As the country has made the transition from working out at gyms and fitness studios to our homes and neighborhood streets, indoor runners (and power walkers) may have found that, despite the movement being exactly the same, running indoors versus outdoors can feel very different. That’s mainly due to the change in surfaces that you’re running on, which can impact how your foot strikes the ground. Because of this, we’ve asked experts for how to find the best running shoes for outdoors, versus what you’d wear on a treadmill.
“Brands don’t typically build running shoes specifically for indoors versus outdoor use,” says Bekah Broe, senior product manager for the New Balance performance running team. “They are meant more for the type of running that you’re doing.” According to her, there is a lot that sneakers can do to change the impact of how the foot absorbs the shock of the pavement, thanks to cushioning and structuring within the shoe.
“The biggest difference when running outdoors is not having that treadmill surface helping to take some of the shock off of your body for you,” says Broe. “A lot of people have more success in battling joint pain with a slightly more cushioned shoe for running outside versus on a treadmill, because that the belt and suspension system of a tread is really designed to help absorb some of that shock.” When running on pavement, your sneakers have to do all of that work, which means you’re going to feel it a lot more if you don’t have a lot of cushion. “Outside, there’s a lot more variety in what you’re doing to your body and what you’re experiencing underfoot, which can manifest in different aches and pains than you’re used to.”
Trainer and founder of #RunWithMeg Meghan Takacs adds that outdoor running uses more of your body’s natural mechanics, which changes which portion of your foot absorbs shock. “That means there’s more shock absorption and more muscles in your ankles and hamstrings that are being used,” she says. This can lead to different types of injuries, so make sure that your body is responding to whatever shoe you’re wearing, and check in with an orthopedic doctor or foot specialist if you continue to have problems.
If you’re experiencing joint pain from running outside in your go-to sneakers, Broe recommends looking for more cushioning in your shoe. If you’re a minimalist running shoe devotee, she notes that there are still lightweight sneakers you can turn to for outdoor running that feel sleek but work better on pavement. If you need more impact protection, she recommends looking for more structure on your foot, which you’ll find in structured cushioning running sneakers. Keep scrolling to start shopping for the best running shoes for outdoors.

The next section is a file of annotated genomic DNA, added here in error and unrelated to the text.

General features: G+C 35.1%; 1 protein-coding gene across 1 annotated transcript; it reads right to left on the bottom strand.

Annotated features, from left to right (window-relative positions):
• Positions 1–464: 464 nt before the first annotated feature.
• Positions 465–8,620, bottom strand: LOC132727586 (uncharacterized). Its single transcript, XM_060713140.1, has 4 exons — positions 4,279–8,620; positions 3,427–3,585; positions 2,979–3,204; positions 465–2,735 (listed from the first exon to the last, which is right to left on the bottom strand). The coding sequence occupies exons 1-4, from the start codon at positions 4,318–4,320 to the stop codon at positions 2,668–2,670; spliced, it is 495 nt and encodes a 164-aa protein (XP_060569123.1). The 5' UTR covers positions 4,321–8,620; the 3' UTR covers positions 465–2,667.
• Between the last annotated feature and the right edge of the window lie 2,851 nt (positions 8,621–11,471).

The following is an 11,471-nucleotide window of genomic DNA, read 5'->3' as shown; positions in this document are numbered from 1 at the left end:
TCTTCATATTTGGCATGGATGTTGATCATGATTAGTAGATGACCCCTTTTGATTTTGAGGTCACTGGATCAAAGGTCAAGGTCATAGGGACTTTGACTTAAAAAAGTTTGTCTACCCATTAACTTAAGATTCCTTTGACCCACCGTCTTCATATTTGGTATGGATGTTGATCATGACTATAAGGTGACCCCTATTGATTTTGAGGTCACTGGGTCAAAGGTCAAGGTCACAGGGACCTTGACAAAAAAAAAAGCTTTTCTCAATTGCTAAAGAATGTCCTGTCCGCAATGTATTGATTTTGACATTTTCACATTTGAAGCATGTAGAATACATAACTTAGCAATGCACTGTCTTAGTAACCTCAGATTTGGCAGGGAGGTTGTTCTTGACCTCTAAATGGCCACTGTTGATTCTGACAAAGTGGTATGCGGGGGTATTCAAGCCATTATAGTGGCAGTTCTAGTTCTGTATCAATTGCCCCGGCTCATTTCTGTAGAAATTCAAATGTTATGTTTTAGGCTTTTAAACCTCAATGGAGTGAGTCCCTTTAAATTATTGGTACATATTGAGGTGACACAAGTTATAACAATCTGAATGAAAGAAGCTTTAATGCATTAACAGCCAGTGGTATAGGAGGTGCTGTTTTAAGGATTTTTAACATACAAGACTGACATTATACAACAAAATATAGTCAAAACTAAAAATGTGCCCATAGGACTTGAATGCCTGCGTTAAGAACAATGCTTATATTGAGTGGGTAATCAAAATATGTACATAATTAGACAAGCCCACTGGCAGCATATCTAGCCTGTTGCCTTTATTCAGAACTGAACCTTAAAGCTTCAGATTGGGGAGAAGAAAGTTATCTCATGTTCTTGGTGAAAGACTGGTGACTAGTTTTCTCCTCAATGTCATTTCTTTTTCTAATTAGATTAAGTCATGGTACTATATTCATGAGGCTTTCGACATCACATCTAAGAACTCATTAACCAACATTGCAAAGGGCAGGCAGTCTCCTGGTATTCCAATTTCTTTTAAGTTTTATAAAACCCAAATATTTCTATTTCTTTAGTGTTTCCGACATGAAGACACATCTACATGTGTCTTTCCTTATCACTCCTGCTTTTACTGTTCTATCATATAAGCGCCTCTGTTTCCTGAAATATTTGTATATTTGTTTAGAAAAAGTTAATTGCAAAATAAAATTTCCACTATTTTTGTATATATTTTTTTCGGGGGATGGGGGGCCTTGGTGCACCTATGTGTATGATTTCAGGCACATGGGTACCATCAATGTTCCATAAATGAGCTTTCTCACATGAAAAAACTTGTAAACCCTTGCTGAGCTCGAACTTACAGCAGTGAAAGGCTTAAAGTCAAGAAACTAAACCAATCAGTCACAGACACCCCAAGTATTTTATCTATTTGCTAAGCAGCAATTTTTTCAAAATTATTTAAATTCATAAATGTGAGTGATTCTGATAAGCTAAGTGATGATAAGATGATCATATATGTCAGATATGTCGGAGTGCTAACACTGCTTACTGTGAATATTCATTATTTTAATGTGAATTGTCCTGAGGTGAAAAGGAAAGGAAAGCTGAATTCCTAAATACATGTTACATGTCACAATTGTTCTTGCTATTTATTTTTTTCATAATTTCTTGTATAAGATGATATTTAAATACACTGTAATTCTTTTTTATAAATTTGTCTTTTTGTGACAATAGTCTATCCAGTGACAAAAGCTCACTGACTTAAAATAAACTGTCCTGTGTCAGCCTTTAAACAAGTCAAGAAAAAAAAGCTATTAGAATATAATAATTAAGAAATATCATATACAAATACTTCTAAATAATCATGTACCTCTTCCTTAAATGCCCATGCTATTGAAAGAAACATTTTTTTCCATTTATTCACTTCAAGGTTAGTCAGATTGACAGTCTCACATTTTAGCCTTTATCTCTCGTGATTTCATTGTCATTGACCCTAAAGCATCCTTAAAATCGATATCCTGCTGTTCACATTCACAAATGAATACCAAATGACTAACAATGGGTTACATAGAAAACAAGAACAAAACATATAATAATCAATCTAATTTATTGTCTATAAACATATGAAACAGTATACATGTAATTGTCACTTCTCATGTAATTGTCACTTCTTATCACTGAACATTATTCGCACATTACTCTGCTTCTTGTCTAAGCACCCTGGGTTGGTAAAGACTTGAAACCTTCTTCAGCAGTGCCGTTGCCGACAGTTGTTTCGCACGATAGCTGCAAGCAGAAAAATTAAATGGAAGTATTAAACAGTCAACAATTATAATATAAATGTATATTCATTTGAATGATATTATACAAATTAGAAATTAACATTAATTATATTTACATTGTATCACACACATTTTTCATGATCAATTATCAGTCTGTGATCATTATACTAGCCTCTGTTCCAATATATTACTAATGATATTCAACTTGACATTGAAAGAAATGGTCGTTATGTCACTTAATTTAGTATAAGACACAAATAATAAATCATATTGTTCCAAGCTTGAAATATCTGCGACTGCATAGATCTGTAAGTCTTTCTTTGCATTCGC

The Goldilocks options: Nike Air Zoom Pegasus 37, $120
A long-time gold standard in mid-level cushioning, the Nike Pegasus is a dependable running sneaker that actually works well for indoor and outdoor runs. This version has added forefoot cushioning, responsive foam lining the sole, and uses what the brand calls an “airbag” to soak up impact and provide responsiveness with your stride. And, despite how it looks, it feels incredibly lightweight.
Asics Gel-Nimbus Lite, $150
These sneakers are lightweight, but provide ample cushioning along the sole to absorb some of the impact. They’re durable and are responsive to your gait, allowing you to run with comfort but without the hard-hitting effects of a paved surface. Takacs recommends sneakers like these for heel-to-toe strikers.
For extra support: New Balance Fresh Foam 1080, $150
This New Balance sneaker is deceiving—it looks like it’d be heavy with the amount of cushioning it has, but it’s actually very lightweight and flexible. The bouncy, plush midsole absorbs a good amount of impact so that your joints don’t… without getting in the way of your stride. They actually make you feel like you’re running on clouds or a trampoline.
Hoka Clifton 6, $130
Another option for extra support is the Hoka Clifton 6, which makes your stride feel springy without weighing your feet down. Takacs recommends these if you’re a heel-to-toe striker in particular and experience more impact on your shins and knees.
For the roadrunner: On Cloudswift, $150
On sneakers are known for their cloud-like soles in which the bubbles provide bouncy support. These are especially useful for roadrunning or other hard pavements, but they feel feather-light with neutral stability and soft conditioning—plus they’re temperature-resistant.
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